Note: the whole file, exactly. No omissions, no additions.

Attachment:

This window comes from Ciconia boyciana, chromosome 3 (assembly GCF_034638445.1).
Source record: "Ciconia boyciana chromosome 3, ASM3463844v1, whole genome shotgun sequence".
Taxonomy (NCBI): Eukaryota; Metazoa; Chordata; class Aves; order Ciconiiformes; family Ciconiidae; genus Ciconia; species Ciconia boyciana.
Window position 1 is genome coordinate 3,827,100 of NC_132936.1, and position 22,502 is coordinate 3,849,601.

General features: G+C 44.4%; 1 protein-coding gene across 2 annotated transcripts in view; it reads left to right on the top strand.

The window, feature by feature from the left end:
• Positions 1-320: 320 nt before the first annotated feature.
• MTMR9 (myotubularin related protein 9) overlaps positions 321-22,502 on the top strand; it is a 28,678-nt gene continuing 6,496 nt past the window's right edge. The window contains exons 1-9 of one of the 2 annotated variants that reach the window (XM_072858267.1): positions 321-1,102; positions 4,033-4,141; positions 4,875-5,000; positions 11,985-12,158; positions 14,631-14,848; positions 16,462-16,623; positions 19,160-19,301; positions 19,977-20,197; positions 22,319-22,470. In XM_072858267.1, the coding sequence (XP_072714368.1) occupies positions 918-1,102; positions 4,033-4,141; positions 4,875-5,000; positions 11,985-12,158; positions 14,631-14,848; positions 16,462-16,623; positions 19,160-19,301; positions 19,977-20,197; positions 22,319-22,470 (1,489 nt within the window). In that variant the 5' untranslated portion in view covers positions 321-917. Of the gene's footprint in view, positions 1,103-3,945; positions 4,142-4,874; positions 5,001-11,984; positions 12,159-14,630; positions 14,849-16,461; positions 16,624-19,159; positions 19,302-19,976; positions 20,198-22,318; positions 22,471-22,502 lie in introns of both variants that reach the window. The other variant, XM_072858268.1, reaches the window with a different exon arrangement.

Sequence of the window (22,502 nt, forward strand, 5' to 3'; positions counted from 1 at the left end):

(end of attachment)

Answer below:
This window comes from Ciconia boyciana, chromosome 3 (assembly GCF_034638445.1).
Source record: "Ciconia boyciana chromosome 3, ASM3463844v1, whole genome shotgun sequence".
Taxonomy (NCBI): Eukaryota; Metazoa; Chordata; class Aves; order Ciconiiformes; family Ciconiidae; genus Ciconia; species Ciconia boyciana.
Window position 1 is genome coordinate 3,827,100 of NC_132936.1, and position 22,502 is coordinate 3,849,601.

General features: G+C 44.4%; 1 protein-coding gene across 2 annotated transcripts in view; it reads left to right on the top strand.

The window, feature by feature from the left end:
• Positions 1-320: 320 nt before the first annotated feature.
• MTMR9 (myotubularin related protein 9) overlaps positions 321-22,502 on the top strand; it is a 28,678-nt gene continuing 6,496 nt past the window's right edge. The window contains exons 1-9 of one of the 2 annotated variants that reach the window (XM_072858267.1): positions 321-1,102; positions 4,033-4,141; positions 4,875-5,000; positions 11,985-12,158; positions 14,631-14,848; positions 16,462-16,623; positions 19,160-19,301; positions 19,977-20,197; positions 22,319-22,470. In XM_072858267.1, the coding sequence (XP_072714368.1) occupies positions 918-1,102; positions 4,033-4,141; positions 4,875-5,000; positions 11,985-12,158; positions 14,631-14,848; positions 16,462-16,623; positions 19,160-19,301; positions 19,977-20,197; positions 22,319-22,470 (1,489 nt within the window). In that variant the 5' untranslated portion in view covers positions 321-917. Of the gene's footprint in view, positions 1,103-3,945; positions 4,142-4,874; positions 5,001-11,984; positions 12,159-14,630; positions 14,849-16,461; positions 16,624-19,159; positions 19,302-19,976; positions 20,198-22,318; positions 22,471-22,502 lie in introns of both variants that reach the window. The other variant, XM_072858268.1, reaches the window with a different exon arrangement.

Sequence of the window (22,502 nt, forward strand, 5' to 3'; positions counted from 1 at the left end):